I am having a headache with a brand palette from a client, the values in which don’t match Pantone’s colour finder values on their website nor my Adobe CC colour books. For example, when I select type 2748 into the Pantone Solid Colour book in Photoshop (brought in from previous version), the CMYK, RGB and Hex values are way off. I wondered if it was the Pantone+ Solid Colour book, but equally none of these are correct. When I type 2748 into the Pantone+ Colour Bridge Coated colour book in Photoshop, I get the CMYK values in the brand palette, but they don’t match Pantone’s values for 2748CP on the Pantone website. Has anyone come across this before?
Visual from the brand palette for ref.
In my experience brand color palettes are often inaccurate and overly simplified.
This is probably done to make it easier to use for amateurs and keep people on a “need to know basis”, but it does not ensure color likeness across different media.
When you start to understand just a little bit about color management, it can actually be very confusing when the color guidelines are simplified.
Let’s go through the Pantone, CMYK and RGB/HEX numbers separately and do a little detective work.
The brand palette doesn’t specify whether the Pantone colors are printed on coated or uncoated paper. It basically just tells you to always use those three Pantone inks, no matter which paper you print on. So the effective color will differ depending on which paper you print on.
Either the designers deliberately chose to not care about that color difference or they aren’t aware of the difference.
The CMYK colors seem to come from the values you get if you use the color book PANTONE+ Color Bridge Coated that comes with Adobe’s applications:
For some reason unknown to me, this is not the same values you get if you find the same colors on Pantone’s web site in the PANTONE Color Bridge Coated library:
(The numbers might match if you download the software available from Pantone’s web site, but I don’t have it installed on this computer, so I can’t check.)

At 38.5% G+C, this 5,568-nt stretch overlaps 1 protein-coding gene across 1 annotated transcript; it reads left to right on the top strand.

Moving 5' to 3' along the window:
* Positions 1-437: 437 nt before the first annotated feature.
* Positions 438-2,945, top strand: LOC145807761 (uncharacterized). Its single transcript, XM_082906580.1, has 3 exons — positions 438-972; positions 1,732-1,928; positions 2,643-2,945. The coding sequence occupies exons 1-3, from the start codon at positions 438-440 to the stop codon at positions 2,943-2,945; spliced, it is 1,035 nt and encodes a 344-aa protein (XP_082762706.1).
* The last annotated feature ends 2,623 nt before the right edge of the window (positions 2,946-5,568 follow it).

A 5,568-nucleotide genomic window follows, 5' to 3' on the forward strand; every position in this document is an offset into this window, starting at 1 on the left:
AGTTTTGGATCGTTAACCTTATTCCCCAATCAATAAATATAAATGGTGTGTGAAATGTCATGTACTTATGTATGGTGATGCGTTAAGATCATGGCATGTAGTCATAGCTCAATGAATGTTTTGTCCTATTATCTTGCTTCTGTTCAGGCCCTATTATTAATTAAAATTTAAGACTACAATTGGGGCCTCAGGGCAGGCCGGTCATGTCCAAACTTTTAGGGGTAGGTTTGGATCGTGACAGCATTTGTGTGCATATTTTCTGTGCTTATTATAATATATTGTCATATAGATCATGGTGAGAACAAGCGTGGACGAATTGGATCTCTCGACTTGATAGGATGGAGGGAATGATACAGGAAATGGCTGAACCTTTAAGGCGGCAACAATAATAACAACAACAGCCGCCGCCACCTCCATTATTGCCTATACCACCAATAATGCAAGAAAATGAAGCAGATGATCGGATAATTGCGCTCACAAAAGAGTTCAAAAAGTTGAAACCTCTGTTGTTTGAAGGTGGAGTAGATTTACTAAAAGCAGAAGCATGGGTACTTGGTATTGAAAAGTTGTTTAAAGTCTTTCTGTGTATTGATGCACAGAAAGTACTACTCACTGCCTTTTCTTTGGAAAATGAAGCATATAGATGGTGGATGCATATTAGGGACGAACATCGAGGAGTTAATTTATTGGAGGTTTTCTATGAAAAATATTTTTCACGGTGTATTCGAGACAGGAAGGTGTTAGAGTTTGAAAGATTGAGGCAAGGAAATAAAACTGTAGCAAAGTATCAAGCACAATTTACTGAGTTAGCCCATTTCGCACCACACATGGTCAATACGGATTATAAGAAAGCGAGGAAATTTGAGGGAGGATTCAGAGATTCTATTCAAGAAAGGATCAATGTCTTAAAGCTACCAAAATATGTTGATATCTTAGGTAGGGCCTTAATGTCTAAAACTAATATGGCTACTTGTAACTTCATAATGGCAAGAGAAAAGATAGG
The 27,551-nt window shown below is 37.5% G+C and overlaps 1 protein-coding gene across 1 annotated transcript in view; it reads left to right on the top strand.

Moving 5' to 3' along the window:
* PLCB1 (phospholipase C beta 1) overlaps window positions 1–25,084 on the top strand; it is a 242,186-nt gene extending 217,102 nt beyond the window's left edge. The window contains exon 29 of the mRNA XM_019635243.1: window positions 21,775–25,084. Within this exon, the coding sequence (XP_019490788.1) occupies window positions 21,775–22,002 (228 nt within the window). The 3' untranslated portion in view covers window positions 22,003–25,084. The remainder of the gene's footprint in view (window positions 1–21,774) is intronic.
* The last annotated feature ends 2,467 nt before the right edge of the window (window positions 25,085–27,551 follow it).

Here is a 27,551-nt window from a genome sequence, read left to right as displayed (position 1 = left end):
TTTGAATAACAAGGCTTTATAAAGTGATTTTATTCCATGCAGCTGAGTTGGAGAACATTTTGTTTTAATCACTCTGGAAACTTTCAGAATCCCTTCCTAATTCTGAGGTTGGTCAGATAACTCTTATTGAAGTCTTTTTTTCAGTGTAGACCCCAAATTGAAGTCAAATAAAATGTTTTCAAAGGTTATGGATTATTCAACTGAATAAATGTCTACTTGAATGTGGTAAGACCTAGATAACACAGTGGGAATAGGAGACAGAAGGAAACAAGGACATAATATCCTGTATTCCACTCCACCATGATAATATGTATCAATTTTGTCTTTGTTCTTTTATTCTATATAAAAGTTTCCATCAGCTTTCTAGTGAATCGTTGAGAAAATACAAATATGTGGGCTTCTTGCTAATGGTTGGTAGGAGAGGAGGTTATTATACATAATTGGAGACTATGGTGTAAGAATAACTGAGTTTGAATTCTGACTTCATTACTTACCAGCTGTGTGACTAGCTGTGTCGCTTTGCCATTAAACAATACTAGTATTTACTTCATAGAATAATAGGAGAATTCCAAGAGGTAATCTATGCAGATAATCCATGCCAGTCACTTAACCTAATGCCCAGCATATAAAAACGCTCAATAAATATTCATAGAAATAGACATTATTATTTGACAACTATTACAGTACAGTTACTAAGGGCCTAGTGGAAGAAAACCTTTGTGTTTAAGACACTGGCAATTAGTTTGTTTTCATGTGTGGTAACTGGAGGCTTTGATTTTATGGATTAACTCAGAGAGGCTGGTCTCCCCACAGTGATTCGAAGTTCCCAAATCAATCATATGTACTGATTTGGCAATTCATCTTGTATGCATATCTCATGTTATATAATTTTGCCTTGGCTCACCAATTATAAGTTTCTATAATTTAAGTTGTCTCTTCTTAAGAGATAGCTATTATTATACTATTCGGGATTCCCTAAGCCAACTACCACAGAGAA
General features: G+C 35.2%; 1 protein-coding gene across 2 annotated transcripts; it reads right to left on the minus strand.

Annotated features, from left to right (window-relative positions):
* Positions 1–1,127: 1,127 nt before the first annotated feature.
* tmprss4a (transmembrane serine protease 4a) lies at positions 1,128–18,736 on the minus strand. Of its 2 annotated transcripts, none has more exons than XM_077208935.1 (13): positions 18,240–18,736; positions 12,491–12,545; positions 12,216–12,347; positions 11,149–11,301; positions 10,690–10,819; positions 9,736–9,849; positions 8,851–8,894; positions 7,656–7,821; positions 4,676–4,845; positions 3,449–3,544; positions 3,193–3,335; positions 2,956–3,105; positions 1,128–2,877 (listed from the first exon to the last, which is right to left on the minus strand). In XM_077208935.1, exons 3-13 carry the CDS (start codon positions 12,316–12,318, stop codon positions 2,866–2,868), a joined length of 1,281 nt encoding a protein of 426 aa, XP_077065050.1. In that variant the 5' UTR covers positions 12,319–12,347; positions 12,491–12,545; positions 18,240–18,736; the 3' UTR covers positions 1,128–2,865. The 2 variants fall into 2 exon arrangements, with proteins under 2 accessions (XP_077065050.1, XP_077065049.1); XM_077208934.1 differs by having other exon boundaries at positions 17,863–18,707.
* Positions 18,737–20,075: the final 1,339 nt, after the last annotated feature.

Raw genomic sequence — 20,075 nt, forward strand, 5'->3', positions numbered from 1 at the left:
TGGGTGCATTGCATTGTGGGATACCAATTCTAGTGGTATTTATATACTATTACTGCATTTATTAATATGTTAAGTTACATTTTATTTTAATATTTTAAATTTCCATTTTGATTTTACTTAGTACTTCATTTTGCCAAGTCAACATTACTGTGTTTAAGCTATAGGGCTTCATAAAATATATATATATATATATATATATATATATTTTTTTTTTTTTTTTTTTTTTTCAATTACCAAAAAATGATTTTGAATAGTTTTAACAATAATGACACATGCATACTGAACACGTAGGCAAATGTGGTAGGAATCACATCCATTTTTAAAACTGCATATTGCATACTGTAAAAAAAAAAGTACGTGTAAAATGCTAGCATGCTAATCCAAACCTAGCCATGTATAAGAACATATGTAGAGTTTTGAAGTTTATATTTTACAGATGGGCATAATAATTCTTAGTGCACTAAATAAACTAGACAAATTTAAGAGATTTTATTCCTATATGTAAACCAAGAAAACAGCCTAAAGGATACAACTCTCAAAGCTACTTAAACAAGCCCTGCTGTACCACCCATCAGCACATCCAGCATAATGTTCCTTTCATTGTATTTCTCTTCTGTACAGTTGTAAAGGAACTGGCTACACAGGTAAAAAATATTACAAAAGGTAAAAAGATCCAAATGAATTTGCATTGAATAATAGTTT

The brand palette doesn’t specify which CMYK color profile it follows. It doesn’t even tell you if the CMYK numbers are intended for coated or uncoated paper. The given CMYK numbers will look different when printed on different kinds of paper by print houses following different standards. Here are some random examples:
The RGB values seem to come from the PANTONE Formula Guide Coated library on Pantone’s website:
Again no RGB color profile is given, but we can probably assume that it’s supposed to be sRGB.
(The HEX codes are just another way of writing the RGB values.)
So what to do?
Pfew, what a mess. I totally understand your confusion, I often find myself in a similar situation trying to faithfully follow the brand guidelines, only to discover that they just don’t make completely sense. What to do really depends on how deeply you want to get involved. It’s hard for me to answer without knowing what exactly your job is.
If you are producing a whole array of products on different kinds of media and the company demands you to match the colors, this brand palette isn’t really a useful tool to accomplish that. It will take much more work to account for all the different situations. If they are really serious (and willing to pay for it) perhaps they should consult the company who made the brand palette.
If you are just doing a smaller job for the company perhaps you should just follow the guidelines and if something goes wrong with the colors you can at least say that you did as instructed.
Sometimes I would even alter the colors slightly myself without telling the client, if I knew that it would produce a better result.
In the end, the shortcomings of the brand palette might be a deliberate choice from the designers. That they have prioritized simplicity and ease of use over color likeness. That they have chosen to accept some error margin as long as the colors are more or less consistent.
Source : Link , Question Author : AnnaCh , Answer Author : Wolff